AT THE ADMIRAL: Jake Shimabukuro Building a Big Fan Base for the Little Ukulele
By Michael C. Moore MMOORE@KITSAPSUN.COM
Tuesday, March 9, 2010
Jake Shimabukuro said he’s heartened by the worldwide growth in popularity of his instrument, the ukulele.
It doesn’t seem to occur to him – owing either to lack of hubris or abundance of humility on his part – that he might be a major player in that growth.
“There’s so many people getting turned on to the instrument, I’m blown away by it,” Shimabukuro said during a phone interview last week from his Hawaii home. “I was just listening to his new song by Train. It’s like the No. 1 song in the country, and the whole song is ukulele-driven.”
Shimabukuro – who comes back for a three-peat performance at the Admiral Theatre on March 13 after visiting previously in 2006 and 2007 – cited that kind of exposure for the fact that he’s become perhaps the busiest ukulele player in the world. He doesn’t, however, give himself any credit for making the uke cool enough to make a band like Train work a song around it.
He just seems perfectly happy that the little instrument has found its way into the musical consciousness of so many.
“The ukulele (pronounced oo-koo-LAY-lay) makes people happy, I really believe that,” he said. “If more people played and listened to ukulele music, the world would be a better, happier place.”
Shimabukuro certainly is doing his part. From a humble start, playing traditional Hawaiian music on his native islands, he’s built a flourishing career on four strings and two octaves, and the endless variations and possibilities he’s been able to find therein.
He’s tested the limits of the little instrument, and found it virtually limitless.
As people’s acceptance of and affection for the ukulele has increased, so has Shimabukuro’s workload. He’s in demand as a concert attraction, recording artist, collaborator and general ambassador for the uke.
In recent months, Shimabukuro, 33, has released a live CD, a two-song mini-EP “Annon” – created to help commemorate the 750th memorial service of Shinran Shonin, the founder of Shin Buddhism – and taken part in documentary filmmaker Mike Lawrence’s “Bach and Friends” DVD project, appearing alongside musical luminaries from Hilary Hahn, Philip Glass, the Emerson String Quartet, Joshua Bell, Bobby McFerrin, Edgar Meyer, Bela Fleck, Chris Thile, Manuel Barrueco and others in a celebration of the music of J.S. Bach. He also performed with Bette Midler in a London concert last December attended by, among others, Queen Elizabeth.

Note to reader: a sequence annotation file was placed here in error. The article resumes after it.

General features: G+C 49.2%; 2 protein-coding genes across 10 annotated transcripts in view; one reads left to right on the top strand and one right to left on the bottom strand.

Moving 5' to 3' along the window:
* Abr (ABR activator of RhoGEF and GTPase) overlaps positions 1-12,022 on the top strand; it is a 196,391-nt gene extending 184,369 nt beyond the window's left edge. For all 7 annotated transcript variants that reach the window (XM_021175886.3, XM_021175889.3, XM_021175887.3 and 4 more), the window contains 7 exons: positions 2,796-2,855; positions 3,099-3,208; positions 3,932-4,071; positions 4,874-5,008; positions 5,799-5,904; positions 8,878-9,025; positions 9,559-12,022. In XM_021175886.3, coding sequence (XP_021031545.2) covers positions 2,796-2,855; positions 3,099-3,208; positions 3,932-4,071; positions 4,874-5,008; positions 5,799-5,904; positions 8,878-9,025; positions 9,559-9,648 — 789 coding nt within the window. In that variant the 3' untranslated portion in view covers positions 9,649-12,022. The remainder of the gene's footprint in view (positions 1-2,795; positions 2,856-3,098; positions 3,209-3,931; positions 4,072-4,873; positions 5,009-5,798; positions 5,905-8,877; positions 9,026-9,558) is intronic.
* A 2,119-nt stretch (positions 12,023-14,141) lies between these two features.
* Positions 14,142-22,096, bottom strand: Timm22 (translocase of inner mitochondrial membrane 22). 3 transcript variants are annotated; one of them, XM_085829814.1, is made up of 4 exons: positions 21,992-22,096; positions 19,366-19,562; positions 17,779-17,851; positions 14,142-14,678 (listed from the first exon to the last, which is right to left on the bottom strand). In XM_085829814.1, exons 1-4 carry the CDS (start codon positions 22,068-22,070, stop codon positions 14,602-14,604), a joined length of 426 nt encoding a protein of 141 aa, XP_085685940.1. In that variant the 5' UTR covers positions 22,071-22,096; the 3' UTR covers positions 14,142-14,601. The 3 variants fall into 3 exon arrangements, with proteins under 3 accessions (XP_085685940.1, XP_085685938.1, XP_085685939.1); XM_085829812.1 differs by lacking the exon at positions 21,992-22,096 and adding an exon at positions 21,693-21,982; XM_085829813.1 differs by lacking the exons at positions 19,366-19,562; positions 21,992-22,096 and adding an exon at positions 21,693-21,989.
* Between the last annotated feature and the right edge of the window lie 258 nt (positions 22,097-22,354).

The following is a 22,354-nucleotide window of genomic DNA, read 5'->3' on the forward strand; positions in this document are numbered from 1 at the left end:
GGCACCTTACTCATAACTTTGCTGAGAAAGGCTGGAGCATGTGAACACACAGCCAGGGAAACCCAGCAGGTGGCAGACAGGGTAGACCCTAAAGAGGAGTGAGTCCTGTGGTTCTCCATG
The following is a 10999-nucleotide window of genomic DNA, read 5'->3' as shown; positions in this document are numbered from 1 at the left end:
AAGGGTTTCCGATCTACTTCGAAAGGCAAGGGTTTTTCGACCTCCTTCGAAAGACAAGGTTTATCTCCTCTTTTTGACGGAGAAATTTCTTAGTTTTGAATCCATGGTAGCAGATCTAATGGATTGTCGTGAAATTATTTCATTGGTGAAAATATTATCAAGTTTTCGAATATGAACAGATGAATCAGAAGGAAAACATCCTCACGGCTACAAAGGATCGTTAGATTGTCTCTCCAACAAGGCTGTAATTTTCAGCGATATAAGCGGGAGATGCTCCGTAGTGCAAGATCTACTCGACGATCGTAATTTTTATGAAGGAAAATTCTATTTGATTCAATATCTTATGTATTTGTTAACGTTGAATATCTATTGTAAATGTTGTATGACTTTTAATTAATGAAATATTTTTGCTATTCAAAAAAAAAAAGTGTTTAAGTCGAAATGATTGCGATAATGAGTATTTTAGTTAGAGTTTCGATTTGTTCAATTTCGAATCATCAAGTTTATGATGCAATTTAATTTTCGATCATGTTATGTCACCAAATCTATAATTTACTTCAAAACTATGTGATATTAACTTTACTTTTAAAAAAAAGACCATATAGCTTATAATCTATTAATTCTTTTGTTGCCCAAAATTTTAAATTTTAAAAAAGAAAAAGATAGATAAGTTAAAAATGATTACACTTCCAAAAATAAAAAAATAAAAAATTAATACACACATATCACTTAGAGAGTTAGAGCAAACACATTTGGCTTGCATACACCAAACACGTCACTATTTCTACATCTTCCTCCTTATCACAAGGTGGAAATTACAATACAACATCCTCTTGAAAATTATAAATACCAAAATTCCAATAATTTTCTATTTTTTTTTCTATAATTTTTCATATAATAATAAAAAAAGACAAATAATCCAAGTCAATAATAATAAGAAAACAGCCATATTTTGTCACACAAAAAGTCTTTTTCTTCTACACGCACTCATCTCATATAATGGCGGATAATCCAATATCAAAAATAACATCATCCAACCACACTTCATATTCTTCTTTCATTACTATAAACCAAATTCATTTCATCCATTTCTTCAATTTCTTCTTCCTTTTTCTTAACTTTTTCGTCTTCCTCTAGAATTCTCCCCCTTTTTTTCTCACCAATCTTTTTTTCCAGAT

In all his spare time, he’s been busy composing and arranging and recording his next, and as-yet untitled, studio CD.
“I’ve really been focusing on the album, which is pretty much all originals,” Shimabukuro said. He added that the lone cover on the CD will be a solo instrumental version of Queen’s “Bohemian Rhapsody.”
Shimabukuro said the new songs came out of his head largely during sessions spent simply commuting with nature on his beloved Hawaii, and even during “hot yoga” (in a sauna) sessions.
“It’s the first time I’ve ever written this way, completely without my instrument,” he said. “I’m really focusing on layering some ukulele parts on this album. When I perform, I hear the other parts in my head, and I look at this as a way to give people some insight ito what I’m hearing.
“It’s a different approach for me,” he said thoughtfully, “and now it’s like the song feels complete.”
Shimabukuro said his was “floored” when Lawrence contacted him about being part of the “Bach and Friends” project.
“The first question he asked me was, ”˜Do you play any Bach?’ I mean, I don’t really, maybe I hint at some of the Bach themes a little, but I’ve never seriously transcribed anything. He asked me if I’d be willing. All the time I’m wondering why he would want me in the first place.
The lovely and eloquent answer to that question is Shimabukuro’s arrangement and performance of Bach’s two-part invention No. 4, portions of which are seen during an interview segment with him (the full performance is included on a bonus DVD).
“I went through every note, figuring out how to translate it onto the uke,” Shimabukuro said of the typically intricate and taxing piece. “Once I got going, it was so immediate – it was like the fingerings started to light up on the fretboard. It was almost like it was written for the uke. Other people have since told me they’ve had similar experiences with Bach.”
Being the in-demand performer that he is takes Shimabukuro in some interesting and eclectic directions. This spring and summer, besides a European tour that’ll take him to Russia, the Netherlands, Germany and France, he’ll play the prestigious Monterey and Playboy jazz festivals.
“In the last few years, I’ve been able to do festivals from performing arts to bluegrass, jazz, folk, even rock, like Bonnaroo. It really blows my mind to get to play with all those great people, and the crowds are always so nice and accepting.”